Just Do It
The other day I had one of those mornings when I just couldn’t get going. The usual responsibilities and distractions had been taken care of, my two children were at school and nursery, I was at my desk, with everything set up to work, it was 9.30 and the whole day was ahead of me – I had no excuses. I couldn’t focus, so made coffee. I returned to my desk, and still struggled. It wasn’t that I didn’t have anything to do of course, there is always plenty to do, and for the most part I love my work. It was just that a part of me, for whatever reason, didn’t want to do any of it. This may have been procrastination, or possibly my mind’s way of saying it needed a break after a very busy few months.
If like me you have the privilege of being able to structure your own working week you might agree that this can sometimes be a disadvantage as well as an advantage. Sometimes there is just too much choice, too many options of what to do first! I think this is termed ‘overwhelm’.
Whatever it was, I realised that as a self-employed business owner this is a state that you don’t want to be in, so I pushed myself into my priority task and through my list (taking my own advice from my previous blog to do one thing at a time!). As Tony Crabbe says in his book ‘Busy’, ‘start moving, and procrastination evaporates.’ As I got down to it I received an email from a colleague that further motivated me, and away I went to have a much more productive day.
But it got me thinking about how we can get ourselves going and up to full speed when a part of us is resistant, or still stuck back in the weekend, or groggy, tired, with low energy or perhaps even burnout? How do we ensure that we can be in tip-top condition for the moments when we really need to be? Realistically, if we view a typical working week as 37 hours (contracted hours anyway!) then it is unlikely we can be at our best for all 2,220 of those minutes.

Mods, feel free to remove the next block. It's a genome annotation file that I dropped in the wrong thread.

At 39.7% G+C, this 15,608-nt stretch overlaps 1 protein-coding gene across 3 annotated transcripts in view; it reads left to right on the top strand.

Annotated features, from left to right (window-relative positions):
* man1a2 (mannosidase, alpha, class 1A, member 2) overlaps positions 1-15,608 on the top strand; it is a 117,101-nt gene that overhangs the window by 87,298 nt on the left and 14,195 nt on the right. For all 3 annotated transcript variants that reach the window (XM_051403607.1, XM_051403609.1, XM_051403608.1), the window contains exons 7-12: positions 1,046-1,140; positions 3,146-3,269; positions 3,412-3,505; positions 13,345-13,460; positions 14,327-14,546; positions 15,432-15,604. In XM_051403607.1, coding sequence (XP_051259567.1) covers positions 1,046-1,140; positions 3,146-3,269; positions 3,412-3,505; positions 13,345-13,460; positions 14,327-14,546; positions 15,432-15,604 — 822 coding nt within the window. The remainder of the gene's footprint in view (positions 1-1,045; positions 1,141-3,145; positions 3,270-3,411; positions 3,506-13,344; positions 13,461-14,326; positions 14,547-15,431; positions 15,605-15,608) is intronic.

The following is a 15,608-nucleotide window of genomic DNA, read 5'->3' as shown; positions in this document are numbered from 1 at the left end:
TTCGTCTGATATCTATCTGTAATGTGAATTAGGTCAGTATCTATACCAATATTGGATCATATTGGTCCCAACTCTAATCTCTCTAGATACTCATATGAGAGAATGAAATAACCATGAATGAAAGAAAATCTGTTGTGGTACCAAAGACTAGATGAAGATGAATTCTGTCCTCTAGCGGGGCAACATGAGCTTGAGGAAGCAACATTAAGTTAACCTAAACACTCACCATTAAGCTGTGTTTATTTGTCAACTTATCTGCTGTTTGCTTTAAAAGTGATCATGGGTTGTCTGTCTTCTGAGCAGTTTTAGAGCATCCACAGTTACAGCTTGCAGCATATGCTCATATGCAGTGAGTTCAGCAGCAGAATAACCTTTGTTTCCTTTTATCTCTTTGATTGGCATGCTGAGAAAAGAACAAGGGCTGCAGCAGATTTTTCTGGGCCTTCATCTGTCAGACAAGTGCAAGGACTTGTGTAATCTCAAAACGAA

After the General Election last month I heard a phrase being used about Jeremy Corbyn, and whether we had seen ‘peak Corbyn’ i.e. was his performance and growing popularity during the election campaign the best he would ever achieve as party leader? Whatever your political allegiances, it was clear that he had got it right and managed to peak at the right time.
Peaks and Troughs
During each working week there are occasions when we have to be at our best, step up to the plate, rise to the occasion. The frequency of these times will obviously differ depending on the kind of work you do, (e.g. in some jobs it is necessary to perform at a highly focused level daily, or for long periods) but these are often the things that occupy our minds and can lead to stress, which might include:
- an important meeting you need to chair or present to;
- a room full of students to lecture to;
- a conference call where you need to manage and/or demonstrate your knowledge;
- a job interview;
- a visit to another client, site, company or conference where you need to have your ‘game face’ on and be the consummate professional.
In addition, we are always trying to meet expectations, whether these are our own or those of others. Are these expectations realistic?
With its groundings in psychology, there has been lots of work done on procrastination, and also ‘flow’ – i.e. the mental state when you are immersed in and have mastery over a certain activity. How can you move from one to another? In ‘The Inner Game of Tennis’, Timothy Gallwey argues that for every tennis player there is an outer game and an inner game. The outer one is played on the court against an opponent, and the inner one is in our minds where we deal with our self-doubts, anxieties and lapses in focus. It is this inner game that often dictates whether the outer game is successful. Gallwey developed a theory that: